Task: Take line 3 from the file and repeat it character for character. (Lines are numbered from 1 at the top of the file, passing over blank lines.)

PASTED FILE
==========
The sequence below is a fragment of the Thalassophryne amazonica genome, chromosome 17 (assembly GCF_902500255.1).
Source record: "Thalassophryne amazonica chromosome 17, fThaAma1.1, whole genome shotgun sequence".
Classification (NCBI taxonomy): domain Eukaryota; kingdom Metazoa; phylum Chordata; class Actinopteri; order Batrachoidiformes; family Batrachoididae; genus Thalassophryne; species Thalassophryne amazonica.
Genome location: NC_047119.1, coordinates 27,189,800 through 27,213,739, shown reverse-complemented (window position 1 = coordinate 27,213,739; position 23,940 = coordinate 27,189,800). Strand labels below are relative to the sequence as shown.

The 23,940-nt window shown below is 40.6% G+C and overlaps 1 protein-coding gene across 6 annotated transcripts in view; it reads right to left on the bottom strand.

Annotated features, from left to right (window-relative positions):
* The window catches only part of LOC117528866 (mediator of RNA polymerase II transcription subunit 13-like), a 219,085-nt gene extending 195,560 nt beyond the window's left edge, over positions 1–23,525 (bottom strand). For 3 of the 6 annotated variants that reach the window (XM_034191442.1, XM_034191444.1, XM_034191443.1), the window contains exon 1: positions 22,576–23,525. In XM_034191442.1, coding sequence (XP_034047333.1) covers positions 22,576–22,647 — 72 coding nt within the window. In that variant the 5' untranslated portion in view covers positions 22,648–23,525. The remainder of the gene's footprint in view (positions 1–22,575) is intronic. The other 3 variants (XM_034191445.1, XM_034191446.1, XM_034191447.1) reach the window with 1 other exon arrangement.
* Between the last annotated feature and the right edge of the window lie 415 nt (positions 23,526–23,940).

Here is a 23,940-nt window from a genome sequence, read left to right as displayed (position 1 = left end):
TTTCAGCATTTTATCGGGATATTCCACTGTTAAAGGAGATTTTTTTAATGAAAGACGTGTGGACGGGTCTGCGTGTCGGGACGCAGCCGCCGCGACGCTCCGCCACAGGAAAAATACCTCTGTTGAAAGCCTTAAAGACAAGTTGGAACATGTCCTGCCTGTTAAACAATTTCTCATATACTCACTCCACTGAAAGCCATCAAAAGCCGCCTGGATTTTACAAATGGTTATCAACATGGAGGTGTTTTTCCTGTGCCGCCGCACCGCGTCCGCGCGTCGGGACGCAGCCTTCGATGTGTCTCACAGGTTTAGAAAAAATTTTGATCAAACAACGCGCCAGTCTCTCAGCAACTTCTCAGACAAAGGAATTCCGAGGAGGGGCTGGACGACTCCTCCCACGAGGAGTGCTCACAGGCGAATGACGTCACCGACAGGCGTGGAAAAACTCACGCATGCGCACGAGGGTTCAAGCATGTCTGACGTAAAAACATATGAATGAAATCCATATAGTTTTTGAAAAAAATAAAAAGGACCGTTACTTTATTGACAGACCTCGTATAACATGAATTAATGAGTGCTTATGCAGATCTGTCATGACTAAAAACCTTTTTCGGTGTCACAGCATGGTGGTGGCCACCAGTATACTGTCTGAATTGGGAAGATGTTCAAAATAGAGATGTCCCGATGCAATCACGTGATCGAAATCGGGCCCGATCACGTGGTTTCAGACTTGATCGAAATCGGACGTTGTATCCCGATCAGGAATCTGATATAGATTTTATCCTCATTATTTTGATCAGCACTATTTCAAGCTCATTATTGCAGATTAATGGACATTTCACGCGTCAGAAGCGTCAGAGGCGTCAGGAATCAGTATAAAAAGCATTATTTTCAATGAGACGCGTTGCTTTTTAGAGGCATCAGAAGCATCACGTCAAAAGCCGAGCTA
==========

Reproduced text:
Classification (NCBI taxonomy): domain Eukaryota; kingdom Metazoa; phylum Chordata; class Actinopteri; order Batrachoidiformes; family Batrachoididae; genus Thalassophryne; species Thalassophryne amazonica.